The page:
In my previous article about financing a business acquisition, I went over six ways that you could finance a business purchase. In the article, I mentioned that a common way to finance the purchase of a business is to get an acquisition loan through the Small Business Administration (SBA). SBA-guaranteed loans are offered by banks in partnership with the SBA and are designed to help entrepreneurs who need funding.
Although they are easier to get than conventional bank loans, banks still go through a thorough underwriting process. As a rule, they only provide a loan to buy a business that has the assets and cash flow to repay it. Furthermore, they only lend money to individuals that have experience in the industry and who have some assets. In this article we discuss the requirements to get an SBA business acquisition loan.
1. Executed letter of intent
You should start researching banks at the same time you are looking for acquisition targets. However, a lender will only provide you with a term sheet if you have a signed letter of intent (LOI). Some individuals see this as a catch 22. They don’t want to look for businesses without a term sheet in place. However, banks don’t want to provide terms unless there is an LOI in place. How do you solve this?
The answer is simple. A well-crafted LOI always contains a section that advises the seller that the offer is contingent on the buyer being able to find adequate financing. If they can’t find financing by a certain date, the offer just falls through. This is a common practice.
2. Your credit score
Your credit score an important part of qualifying for an SBA loan. This is because most lenders (fairly or not) see your personal credit as a proxy for your financial behavior. Guidelines require a minimum score of 650. Obviously, higher is better.
3. Form 413 – Personal Financial Statement
You can find the form here. It contains personal financial information about yourself, your partners, and any prospective owner of the company with a minimum of 20% equity. This form is used to determine your credit worthiness and your ability to repay the loan. Remember that the SBA acts as a last-resort guarantee. If things go sideways, banks will first try to collect from you and the business.
This form can look intimidating. Don’t let’it intimidate you. The whole purpose of the SBA is to help individuals get the funds they need.
4. Form 1919 – Borrower information form
You can find the form here. This form is used to collect information about you and other key individuals/partners that are interested in purchasing the business.
5. Three years of business financial statements
Your application must include three years of business statements for the business you plan to acquire. This includes Balance Sheets, Profit and Loss statements and cash flow statements.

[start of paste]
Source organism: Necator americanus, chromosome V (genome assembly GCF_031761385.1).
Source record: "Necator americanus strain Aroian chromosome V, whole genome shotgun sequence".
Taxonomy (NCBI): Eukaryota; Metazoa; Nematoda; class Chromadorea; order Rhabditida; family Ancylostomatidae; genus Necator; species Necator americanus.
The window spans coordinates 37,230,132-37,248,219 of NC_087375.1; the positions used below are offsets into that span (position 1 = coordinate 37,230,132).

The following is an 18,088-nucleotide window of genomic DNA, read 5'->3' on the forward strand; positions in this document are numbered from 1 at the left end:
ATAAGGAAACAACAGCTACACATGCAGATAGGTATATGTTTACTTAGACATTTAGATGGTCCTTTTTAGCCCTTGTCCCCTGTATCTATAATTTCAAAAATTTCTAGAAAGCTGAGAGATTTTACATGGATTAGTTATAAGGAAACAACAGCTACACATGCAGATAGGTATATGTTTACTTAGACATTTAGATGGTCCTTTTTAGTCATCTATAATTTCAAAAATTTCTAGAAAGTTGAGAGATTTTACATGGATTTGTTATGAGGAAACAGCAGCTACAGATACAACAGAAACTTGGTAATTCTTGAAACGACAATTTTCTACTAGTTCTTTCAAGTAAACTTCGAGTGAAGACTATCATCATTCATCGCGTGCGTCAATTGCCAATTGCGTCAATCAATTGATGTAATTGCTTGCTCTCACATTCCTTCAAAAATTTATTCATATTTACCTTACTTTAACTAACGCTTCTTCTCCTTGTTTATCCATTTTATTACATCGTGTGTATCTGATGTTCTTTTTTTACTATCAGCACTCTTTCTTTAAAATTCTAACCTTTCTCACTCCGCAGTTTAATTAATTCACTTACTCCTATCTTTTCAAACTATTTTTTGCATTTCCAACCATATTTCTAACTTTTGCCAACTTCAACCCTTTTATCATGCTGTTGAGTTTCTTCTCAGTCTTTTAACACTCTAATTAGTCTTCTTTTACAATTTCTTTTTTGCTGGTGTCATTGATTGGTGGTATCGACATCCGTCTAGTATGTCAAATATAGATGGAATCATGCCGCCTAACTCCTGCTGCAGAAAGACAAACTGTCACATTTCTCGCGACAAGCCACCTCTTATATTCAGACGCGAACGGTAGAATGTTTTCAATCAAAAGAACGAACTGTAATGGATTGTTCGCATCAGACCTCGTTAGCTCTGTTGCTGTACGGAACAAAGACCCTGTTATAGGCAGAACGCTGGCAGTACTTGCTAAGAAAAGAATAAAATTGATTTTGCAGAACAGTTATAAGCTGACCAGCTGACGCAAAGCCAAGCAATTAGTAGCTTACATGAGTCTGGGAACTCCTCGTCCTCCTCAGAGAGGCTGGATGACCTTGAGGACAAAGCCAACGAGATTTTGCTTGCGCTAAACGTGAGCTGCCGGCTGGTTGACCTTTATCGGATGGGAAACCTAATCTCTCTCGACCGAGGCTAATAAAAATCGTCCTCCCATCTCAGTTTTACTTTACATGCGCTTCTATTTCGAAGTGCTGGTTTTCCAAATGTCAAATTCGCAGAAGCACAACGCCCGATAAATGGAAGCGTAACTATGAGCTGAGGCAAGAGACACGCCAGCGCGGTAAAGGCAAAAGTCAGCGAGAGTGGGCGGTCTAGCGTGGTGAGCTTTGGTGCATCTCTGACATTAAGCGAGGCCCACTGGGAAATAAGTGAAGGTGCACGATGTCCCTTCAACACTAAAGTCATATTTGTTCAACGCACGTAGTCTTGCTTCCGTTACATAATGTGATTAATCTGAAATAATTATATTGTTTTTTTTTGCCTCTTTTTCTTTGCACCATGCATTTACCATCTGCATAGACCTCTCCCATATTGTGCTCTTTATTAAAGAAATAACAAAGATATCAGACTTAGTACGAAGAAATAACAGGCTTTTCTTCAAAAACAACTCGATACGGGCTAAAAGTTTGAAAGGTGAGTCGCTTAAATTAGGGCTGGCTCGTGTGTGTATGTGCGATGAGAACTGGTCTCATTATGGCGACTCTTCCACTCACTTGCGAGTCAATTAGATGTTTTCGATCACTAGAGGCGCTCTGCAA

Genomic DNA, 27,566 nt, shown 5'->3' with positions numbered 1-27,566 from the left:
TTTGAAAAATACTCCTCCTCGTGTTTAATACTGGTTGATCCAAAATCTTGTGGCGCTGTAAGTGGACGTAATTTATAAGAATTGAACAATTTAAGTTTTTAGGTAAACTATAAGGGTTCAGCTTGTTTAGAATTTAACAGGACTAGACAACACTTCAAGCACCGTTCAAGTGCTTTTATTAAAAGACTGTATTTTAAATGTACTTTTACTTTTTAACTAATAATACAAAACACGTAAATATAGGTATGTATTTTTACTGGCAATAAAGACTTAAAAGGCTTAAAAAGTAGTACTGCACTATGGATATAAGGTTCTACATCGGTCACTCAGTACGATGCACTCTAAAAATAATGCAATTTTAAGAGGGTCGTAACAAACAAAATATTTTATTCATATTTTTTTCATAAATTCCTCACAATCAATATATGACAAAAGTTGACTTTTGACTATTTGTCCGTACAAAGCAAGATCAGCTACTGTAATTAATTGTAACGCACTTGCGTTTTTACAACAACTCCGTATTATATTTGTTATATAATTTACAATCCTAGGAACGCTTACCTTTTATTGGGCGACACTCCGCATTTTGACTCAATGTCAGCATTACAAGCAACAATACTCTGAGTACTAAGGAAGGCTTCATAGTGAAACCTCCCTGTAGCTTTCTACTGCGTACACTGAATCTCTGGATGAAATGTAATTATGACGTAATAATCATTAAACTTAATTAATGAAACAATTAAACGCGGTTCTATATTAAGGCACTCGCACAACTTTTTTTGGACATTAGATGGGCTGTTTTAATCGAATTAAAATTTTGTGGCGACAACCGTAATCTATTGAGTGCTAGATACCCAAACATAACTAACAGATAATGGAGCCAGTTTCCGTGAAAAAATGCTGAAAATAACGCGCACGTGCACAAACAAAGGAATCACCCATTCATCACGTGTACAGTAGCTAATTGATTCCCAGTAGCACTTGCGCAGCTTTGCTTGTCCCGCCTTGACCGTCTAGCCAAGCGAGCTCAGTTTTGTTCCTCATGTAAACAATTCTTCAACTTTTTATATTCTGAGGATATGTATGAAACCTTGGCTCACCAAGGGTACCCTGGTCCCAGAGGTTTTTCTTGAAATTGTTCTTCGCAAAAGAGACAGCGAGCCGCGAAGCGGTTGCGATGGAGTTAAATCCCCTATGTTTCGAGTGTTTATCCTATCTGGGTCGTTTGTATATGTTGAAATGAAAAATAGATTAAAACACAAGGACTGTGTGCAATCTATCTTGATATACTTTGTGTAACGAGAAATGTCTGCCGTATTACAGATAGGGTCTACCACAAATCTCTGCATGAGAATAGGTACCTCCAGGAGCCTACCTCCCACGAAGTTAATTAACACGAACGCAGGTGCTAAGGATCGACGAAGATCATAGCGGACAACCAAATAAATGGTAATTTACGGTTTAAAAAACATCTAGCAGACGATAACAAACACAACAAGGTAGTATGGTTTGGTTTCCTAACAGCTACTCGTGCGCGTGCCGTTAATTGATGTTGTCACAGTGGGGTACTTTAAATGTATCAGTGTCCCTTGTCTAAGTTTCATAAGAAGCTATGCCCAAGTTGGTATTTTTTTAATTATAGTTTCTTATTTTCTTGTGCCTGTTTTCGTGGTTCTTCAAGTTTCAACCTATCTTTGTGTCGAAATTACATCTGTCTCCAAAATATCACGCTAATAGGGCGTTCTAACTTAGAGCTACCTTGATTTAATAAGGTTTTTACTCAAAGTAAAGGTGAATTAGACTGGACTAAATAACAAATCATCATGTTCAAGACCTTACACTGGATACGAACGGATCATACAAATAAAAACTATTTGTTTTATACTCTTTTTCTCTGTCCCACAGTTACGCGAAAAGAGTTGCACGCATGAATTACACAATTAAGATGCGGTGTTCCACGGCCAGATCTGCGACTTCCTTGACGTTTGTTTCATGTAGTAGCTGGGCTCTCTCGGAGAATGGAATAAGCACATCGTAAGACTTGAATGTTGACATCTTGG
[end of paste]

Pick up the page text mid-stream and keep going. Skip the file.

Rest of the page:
6. Three years of corporate and personal tax returns
Your application must include three years of corporate tax returns on the business that you plan to acquire. Additionally, you must also include your personal tax returns, and the tax returns of all your partners.
7. Debt Schedule
A debt schedule must be submitted with the application. This lists the sellers business’s debts/liabilities.
8. Debt Service Coverage Ratio (DSCR)
To qualify for a business acquisition loan, the business must have a DSCR of 1.15. The higher the ratio, the easier it is to get a loan. This is because this ratio determines the amount of cash that can be used to pay debts, interest and leases.
9. Management experience
To qualify for a business acquisition loan, either you and (all|some) of your partners must have substantial experience in the industry of the business that you intend to acquire. This is an important requirement. Showing your expertise to the lender is key in helping them perceive you as a safer risk.
10. Down payment
Generally, most SBA loans require a down payment of 20%. This means that 20% of the purchase price of the business you plan to acquire must come from your assets, your partner assets, or minority investors. The down payment shows the lender that you are committed to the business and that you have “skin in the game”. The down payment can often be reduced to 10% if you can get some seller financing to cover the difference and if the seller is willing to take a two year standstill on the note.
Find detailed information about business acquisition loan requirements. If you are looking for funding, please read this article about getting an acquisition loan.